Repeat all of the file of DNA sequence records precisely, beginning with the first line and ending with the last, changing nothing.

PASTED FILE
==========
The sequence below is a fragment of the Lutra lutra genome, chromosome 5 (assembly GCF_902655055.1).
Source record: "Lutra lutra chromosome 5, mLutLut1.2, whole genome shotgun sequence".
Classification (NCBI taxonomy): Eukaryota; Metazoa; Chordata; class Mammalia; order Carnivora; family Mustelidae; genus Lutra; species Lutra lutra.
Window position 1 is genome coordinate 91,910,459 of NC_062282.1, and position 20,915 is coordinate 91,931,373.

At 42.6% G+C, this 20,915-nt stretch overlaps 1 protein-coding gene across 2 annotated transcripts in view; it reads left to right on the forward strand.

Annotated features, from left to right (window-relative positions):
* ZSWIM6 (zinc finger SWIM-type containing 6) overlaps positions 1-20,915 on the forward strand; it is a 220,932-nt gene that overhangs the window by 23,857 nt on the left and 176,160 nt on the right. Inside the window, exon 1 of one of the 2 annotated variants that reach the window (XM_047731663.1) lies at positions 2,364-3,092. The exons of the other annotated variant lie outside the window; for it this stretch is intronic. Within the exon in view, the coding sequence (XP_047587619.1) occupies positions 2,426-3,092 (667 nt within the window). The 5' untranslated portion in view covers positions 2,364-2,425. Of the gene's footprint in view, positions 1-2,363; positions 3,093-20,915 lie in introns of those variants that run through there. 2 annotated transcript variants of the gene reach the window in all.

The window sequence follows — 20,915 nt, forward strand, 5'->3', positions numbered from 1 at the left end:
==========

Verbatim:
The sequence below is a fragment of the Lutra lutra genome, chromosome 5 (assembly GCF_902655055.1).
Source record: "Lutra lutra chromosome 5, mLutLut1.2, whole genome shotgun sequence".
Classification (NCBI taxonomy): Eukaryota; Metazoa; Chordata; class Mammalia; order Carnivora; family Mustelidae; genus Lutra; species Lutra lutra.
Window position 1 is genome coordinate 91,910,459 of NC_062282.1, and position 20,915 is coordinate 91,931,373.

At 42.6% G+C, this 20,915-nt stretch overlaps 1 protein-coding gene across 2 annotated transcripts in view; it reads left to right on the forward strand.

Annotated features, from left to right (window-relative positions):
* ZSWIM6 (zinc finger SWIM-type containing 6) overlaps positions 1-20,915 on the forward strand; it is a 220,932-nt gene that overhangs the window by 23,857 nt on the left and 176,160 nt on the right. Inside the window, exon 1 of one of the 2 annotated variants that reach the window (XM_047731663.1) lies at positions 2,364-3,092. The exons of the other annotated variant lie outside the window; for it this stretch is intronic. Within the exon in view, the coding sequence (XP_047587619.1) occupies positions 2,426-3,092 (667 nt within the window). The 5' untranslated portion in view covers positions 2,364-2,425. Of the gene's footprint in view, positions 1-2,363; positions 3,093-20,915 lie in introns of those variants that run through there. 2 annotated transcript variants of the gene reach the window in all.

The window sequence follows — 20,915 nt, forward strand, 5'->3', positions numbered from 1 at the left end: